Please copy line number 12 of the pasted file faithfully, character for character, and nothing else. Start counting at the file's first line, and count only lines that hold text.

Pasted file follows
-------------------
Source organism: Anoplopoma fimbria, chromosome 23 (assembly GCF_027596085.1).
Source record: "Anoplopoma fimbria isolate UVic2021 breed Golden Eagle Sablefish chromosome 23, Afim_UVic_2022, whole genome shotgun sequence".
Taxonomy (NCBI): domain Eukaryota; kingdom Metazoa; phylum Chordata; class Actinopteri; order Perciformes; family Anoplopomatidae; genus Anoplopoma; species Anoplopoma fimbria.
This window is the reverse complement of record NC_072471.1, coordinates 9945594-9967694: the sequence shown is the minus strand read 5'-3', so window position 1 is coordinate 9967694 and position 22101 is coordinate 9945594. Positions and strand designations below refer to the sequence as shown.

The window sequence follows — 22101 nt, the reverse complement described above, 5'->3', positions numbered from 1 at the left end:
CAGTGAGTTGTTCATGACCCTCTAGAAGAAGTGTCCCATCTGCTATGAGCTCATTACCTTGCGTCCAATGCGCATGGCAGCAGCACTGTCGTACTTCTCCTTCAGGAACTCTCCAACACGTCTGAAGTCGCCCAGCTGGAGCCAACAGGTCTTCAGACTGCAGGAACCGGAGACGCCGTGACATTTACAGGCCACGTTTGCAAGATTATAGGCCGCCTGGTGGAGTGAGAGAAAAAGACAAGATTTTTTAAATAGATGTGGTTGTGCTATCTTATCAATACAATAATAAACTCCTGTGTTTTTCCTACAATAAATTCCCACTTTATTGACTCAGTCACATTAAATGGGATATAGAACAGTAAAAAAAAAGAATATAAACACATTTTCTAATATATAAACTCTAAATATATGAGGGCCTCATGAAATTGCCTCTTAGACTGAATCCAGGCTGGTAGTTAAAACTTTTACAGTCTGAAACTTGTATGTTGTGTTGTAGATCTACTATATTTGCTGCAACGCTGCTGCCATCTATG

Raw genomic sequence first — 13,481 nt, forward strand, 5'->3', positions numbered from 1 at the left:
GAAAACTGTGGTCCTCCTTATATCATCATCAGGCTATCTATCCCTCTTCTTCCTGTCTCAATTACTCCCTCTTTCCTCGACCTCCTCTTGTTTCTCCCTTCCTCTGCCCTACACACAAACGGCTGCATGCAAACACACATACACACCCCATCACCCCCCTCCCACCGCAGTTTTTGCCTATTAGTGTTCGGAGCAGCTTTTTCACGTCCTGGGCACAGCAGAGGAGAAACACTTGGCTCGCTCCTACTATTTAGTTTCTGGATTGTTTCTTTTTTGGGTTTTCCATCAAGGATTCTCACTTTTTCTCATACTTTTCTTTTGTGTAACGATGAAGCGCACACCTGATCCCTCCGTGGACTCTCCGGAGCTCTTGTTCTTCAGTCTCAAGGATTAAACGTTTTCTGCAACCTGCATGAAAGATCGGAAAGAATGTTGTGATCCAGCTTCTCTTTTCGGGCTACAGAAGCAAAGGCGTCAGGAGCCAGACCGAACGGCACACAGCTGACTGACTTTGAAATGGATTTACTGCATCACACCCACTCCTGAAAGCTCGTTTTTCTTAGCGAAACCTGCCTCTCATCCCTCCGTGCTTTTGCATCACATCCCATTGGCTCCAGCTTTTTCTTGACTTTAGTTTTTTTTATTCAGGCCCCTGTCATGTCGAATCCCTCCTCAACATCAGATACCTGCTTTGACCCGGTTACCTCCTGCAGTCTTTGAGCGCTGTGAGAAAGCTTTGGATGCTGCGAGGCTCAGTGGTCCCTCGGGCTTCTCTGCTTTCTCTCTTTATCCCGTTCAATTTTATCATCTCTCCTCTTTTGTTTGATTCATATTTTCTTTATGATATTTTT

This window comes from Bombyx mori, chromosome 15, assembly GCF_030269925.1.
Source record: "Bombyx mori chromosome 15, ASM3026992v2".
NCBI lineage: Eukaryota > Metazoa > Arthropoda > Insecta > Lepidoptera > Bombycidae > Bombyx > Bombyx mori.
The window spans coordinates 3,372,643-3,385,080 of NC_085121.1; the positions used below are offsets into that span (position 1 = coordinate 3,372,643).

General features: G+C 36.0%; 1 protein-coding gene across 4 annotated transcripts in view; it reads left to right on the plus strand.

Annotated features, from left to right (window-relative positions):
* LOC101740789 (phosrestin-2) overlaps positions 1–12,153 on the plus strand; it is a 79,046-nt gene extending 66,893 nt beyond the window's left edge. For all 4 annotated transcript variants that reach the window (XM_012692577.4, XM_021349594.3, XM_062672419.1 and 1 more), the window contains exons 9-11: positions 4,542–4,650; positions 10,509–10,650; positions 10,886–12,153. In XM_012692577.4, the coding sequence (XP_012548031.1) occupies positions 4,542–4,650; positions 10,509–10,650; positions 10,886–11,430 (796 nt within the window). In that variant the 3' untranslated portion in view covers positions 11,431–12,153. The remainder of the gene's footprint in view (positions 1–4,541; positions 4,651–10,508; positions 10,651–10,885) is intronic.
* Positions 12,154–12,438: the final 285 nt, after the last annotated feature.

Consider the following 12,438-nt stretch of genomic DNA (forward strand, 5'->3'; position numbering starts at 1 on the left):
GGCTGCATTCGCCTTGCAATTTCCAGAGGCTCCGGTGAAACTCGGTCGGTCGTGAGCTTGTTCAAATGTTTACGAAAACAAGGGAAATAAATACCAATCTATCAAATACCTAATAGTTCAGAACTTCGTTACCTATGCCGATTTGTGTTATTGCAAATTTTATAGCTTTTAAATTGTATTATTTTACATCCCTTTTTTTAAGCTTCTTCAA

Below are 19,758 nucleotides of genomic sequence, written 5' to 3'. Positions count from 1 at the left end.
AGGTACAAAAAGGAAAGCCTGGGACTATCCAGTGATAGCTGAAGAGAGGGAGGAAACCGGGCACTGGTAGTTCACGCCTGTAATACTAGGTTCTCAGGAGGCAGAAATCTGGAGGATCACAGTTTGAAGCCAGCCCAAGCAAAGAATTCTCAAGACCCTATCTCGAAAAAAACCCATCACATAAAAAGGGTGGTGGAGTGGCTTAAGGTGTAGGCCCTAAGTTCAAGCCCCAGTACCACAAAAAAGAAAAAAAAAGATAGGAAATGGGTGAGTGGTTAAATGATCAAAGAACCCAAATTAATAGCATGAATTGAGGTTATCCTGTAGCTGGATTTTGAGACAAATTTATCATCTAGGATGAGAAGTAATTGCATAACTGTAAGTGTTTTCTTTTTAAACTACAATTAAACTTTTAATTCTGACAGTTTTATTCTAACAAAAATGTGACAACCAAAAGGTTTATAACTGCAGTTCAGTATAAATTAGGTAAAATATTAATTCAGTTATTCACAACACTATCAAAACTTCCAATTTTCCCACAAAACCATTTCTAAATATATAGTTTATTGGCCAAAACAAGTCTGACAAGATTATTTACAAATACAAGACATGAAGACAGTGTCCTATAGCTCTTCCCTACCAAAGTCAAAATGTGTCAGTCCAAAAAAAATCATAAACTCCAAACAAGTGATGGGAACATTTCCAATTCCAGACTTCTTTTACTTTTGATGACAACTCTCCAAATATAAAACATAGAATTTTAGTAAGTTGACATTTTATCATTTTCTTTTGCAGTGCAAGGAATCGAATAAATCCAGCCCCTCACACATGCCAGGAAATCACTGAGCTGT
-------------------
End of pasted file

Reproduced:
The window spans coordinates 3,372,643-3,385,080 of NC_085121.1; the positions used below are offsets into that span (position 1 = coordinate 3,372,643).